This article first appeared in the St. Louis Beacon: The National Park Service will consider improvements to the Jefferson National Expansion Memorial, including recommendations by Walter Metcalfe, Peter Raven and Robert Archibald.
The Danforth Foundation is pleased that the National Park Service is initiating a public planning process that will consider improvements to the Jefferson National Expansion Memorial. We appreciate the Park Service's responsiveness toward our report of last August and its hard work in moving the issue to this stage.
As we said last August, we believe we are wasting our region's two most valuable physical assets – the Gateway Arch and our position on the Mississippi River. There is little to do on the riverfront, and the Gateway Arch stands in splendid isolation amidst 91 acres devoted strictly to "passive use." The riverfront and Arch grounds are cut off from downtown by six lanes of Memorial Drive and four lanes of Interstate 70. Small wonder that visitorship is declining and that the Arch grounds and riverfront are often nearly empty.
Yet in our view the potential of these assets is virtually unlimited. The St. Louis central riverfront could be a magnet for visitors from the St. Louis area and from around the nation and the globe. It could offer our region a significantly greater economic benefit. It could be a source of excitement and pride to St. Louisans, and bring new luster to our image worldwide.
We therefore strongly endorse the recommendation of our three advisers, Walter Metcalfe, Dr. Peter Raven, and Dr. Robert Archibald, that a major new destination attraction/cultural facility be included in the plans for a revitalized riverfront. Without such a major new destination attraction, we believe, the Arch will remain nothing but a quick "photo op" for too many visitors. With such a major new facility, people will be inclined to stay for hours or even all day at the riverfront, and to stay overnight in a hotel. With such a facility, the restaurants and other attractions that could be added to the area would have a solid prospect of success.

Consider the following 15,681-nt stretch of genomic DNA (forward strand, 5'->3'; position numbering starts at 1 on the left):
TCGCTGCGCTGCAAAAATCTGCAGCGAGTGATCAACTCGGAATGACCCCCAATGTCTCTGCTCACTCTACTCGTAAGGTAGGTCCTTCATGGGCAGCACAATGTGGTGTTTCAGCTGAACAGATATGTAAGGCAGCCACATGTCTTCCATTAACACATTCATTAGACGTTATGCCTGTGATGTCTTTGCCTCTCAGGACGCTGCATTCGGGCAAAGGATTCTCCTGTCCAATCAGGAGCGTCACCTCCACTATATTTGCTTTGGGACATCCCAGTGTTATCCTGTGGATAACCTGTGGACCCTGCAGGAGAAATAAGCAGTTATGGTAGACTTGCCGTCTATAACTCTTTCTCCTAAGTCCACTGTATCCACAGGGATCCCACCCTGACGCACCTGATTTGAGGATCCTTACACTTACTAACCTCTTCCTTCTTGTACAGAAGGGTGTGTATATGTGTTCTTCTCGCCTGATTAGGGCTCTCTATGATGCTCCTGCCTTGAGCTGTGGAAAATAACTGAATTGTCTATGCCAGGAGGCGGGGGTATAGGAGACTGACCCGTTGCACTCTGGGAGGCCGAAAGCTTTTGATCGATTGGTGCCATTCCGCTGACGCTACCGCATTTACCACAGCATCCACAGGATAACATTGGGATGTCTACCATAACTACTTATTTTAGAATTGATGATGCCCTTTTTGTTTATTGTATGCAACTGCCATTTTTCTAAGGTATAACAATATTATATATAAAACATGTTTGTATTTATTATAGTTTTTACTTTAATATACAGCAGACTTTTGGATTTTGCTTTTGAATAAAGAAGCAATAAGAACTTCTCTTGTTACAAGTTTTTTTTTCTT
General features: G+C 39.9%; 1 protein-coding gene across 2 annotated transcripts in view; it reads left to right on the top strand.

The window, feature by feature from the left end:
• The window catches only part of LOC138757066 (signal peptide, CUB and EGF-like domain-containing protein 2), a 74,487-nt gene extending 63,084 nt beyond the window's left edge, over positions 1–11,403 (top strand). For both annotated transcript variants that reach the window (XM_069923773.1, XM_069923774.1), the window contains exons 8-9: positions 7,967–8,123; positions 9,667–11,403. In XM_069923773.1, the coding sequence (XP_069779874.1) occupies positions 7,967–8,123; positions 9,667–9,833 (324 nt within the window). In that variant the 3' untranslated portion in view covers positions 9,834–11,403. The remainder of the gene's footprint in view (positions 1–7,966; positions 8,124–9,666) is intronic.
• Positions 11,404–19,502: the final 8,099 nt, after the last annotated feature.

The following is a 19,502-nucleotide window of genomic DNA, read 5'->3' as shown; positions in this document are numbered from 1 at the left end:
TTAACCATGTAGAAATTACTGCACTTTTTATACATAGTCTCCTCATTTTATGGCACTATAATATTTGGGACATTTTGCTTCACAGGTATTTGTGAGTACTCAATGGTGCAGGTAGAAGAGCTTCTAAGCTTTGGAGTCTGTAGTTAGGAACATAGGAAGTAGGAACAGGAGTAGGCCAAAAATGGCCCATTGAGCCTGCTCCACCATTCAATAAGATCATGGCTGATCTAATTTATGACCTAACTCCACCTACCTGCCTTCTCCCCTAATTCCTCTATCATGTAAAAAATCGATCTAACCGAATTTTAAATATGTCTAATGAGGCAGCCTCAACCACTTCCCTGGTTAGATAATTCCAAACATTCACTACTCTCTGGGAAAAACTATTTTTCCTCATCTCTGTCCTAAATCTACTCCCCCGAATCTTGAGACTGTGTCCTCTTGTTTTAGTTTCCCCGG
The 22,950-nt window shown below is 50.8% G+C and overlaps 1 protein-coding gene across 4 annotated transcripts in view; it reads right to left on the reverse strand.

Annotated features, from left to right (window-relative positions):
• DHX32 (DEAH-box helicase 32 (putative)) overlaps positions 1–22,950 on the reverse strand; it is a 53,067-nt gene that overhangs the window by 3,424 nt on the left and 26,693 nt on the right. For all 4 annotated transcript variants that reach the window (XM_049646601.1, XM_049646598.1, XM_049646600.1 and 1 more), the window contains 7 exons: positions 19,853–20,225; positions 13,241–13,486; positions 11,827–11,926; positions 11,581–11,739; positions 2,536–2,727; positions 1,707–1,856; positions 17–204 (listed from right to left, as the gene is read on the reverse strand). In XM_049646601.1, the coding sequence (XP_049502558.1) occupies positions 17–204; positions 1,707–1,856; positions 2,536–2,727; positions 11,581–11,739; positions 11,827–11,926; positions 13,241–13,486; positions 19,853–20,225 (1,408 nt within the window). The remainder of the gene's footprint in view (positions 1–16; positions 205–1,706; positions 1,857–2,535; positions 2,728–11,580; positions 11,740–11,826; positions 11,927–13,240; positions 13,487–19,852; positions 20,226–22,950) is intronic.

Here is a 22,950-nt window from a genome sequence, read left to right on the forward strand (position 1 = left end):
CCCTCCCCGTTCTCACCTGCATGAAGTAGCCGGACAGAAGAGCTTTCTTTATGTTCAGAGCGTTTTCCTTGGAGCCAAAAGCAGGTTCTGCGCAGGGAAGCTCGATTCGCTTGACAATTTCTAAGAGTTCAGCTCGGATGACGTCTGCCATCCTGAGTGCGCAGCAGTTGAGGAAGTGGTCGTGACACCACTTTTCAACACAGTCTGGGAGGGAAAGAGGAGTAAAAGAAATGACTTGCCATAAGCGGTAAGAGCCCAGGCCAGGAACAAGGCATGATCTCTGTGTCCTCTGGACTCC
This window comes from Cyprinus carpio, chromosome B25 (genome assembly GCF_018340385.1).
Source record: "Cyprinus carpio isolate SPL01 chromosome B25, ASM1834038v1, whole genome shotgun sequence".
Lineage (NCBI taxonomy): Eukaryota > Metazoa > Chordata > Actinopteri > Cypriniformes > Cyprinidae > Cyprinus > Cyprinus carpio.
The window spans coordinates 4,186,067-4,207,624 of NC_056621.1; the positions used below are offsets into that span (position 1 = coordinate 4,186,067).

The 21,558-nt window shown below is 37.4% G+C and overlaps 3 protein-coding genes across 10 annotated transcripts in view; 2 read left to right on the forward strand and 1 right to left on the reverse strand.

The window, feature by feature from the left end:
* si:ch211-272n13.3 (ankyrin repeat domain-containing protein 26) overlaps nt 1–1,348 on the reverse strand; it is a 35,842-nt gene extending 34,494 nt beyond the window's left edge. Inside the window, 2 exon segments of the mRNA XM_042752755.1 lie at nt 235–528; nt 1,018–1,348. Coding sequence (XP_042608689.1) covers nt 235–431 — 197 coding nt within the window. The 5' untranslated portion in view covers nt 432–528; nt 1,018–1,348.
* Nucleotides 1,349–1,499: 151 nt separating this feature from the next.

To have the requisite impact, we believe this facility, probably a museum or other cultural institution, should be of an architectural quality consistent with that of Saarinen's magnificent Arch. It should be visually inviting to the public, and its theme should be of national importance and capable of attracting large numbers of visitors. In short, it should be powerful in design, content, scale, and impact.
We agree with the three advisers that a three-block Connector between the Arch grounds and downtown is necessary; and we agree that seasonal activities on the riverfront and year-round activities on the Arch grounds are vital. We also agree that a regional not-for-profit "trust" must be formed to receive private and public funds and to design, develop and maintain the new attraction. And we agree that a firm deadline of Oct. 28, 2015 - the 50th anniversary of the completion of the Arch - is crucial.
When we issued our report last August, we said significant improvement of the Arch grounds and their surroundings would occur only with the strong backing of the people of the St. Louis region. There is strong evidence of that support. A poll last December shows that residents across the St. Louis area want a riverfront that provides a variety of cultural, recreational and leisure activities and entertainment, in a manner that complements the magnificence of the Arch. Sixty-nine percent said they favored cultural institutions, such as museums. In addition, we have received letters of support from a broad cross-section of our region, including leaders of government, business, labor, and the professions. These letters include one signed jointly by the leaders of the area's four most populous counties, other than the City of St. Louis (whose elected leader, Mayor Slay, has supported the concept since its inception).
We hope this support will be expressed clearly and strongly to the NPS during its planning process. We hope that as a result, the planning process will culminate in a proposal for a world-class attraction on the grounds of the Arch, as well as a three-block Connector and seasonal and year-round activities on the riverfront and Arch grounds. These features, we are convinced, are what are needed to create a riverfront that would capture the imagination of St. Louisans and visitors alike, and transform the image of our region.
Should that be the outcome, the Danforth Foundation would be prepared to make a significant financial commitment. We would, in fact, welcome the opportunity.